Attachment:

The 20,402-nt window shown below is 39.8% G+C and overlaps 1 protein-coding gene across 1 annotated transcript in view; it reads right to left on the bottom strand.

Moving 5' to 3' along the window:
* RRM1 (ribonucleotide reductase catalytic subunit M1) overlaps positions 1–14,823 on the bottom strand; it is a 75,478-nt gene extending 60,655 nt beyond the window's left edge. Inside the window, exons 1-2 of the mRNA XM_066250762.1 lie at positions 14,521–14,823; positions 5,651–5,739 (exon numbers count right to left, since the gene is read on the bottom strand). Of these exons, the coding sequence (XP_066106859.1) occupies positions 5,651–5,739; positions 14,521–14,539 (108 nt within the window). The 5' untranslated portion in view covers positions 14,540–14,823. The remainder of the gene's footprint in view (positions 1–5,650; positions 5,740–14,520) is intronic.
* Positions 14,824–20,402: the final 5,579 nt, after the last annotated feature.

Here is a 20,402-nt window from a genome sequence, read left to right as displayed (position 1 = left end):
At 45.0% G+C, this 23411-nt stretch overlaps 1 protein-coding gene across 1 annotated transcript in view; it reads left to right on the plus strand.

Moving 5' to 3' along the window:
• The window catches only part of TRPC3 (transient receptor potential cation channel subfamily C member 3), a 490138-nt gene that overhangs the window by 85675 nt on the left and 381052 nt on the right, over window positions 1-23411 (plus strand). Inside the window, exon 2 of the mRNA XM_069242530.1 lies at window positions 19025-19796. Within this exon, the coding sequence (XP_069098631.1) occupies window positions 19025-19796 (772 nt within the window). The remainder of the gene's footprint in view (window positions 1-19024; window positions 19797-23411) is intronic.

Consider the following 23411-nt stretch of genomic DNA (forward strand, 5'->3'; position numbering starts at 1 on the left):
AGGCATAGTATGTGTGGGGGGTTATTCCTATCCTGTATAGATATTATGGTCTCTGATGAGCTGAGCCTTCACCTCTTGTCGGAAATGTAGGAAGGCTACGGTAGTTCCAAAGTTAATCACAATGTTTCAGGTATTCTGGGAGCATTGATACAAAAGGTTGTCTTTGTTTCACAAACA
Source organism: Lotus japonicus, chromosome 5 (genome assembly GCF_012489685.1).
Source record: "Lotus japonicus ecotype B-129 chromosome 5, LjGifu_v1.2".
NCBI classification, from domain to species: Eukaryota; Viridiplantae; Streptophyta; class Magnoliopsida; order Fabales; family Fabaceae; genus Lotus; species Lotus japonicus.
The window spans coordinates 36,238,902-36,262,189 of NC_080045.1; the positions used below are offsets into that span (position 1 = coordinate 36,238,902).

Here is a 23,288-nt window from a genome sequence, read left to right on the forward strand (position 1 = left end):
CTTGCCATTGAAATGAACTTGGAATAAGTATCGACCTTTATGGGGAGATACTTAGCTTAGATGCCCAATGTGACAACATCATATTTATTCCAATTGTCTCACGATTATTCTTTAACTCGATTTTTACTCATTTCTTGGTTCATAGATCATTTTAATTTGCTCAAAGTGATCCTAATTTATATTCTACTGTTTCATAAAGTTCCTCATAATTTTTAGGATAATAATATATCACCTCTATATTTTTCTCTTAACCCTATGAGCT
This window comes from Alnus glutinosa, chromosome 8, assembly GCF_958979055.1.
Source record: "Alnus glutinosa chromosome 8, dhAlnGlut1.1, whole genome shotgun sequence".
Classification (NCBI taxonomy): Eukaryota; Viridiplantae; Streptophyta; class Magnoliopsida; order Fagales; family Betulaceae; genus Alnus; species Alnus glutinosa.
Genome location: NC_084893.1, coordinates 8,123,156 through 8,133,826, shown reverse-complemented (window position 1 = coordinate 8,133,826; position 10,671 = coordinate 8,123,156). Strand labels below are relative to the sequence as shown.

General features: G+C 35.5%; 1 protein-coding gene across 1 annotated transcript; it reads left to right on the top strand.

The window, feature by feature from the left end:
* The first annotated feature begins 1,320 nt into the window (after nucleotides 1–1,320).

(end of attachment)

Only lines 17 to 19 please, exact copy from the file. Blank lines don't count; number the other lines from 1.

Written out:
This window comes from Alnus glutinosa, chromosome 8, assembly GCF_958979055.1.
Source record: "Alnus glutinosa chromosome 8, dhAlnGlut1.1, whole genome shotgun sequence".
Classification (NCBI taxonomy): Eukaryota; Viridiplantae; Streptophyta; class Magnoliopsida; order Fagales; family Betulaceae; genus Alnus; species Alnus glutinosa.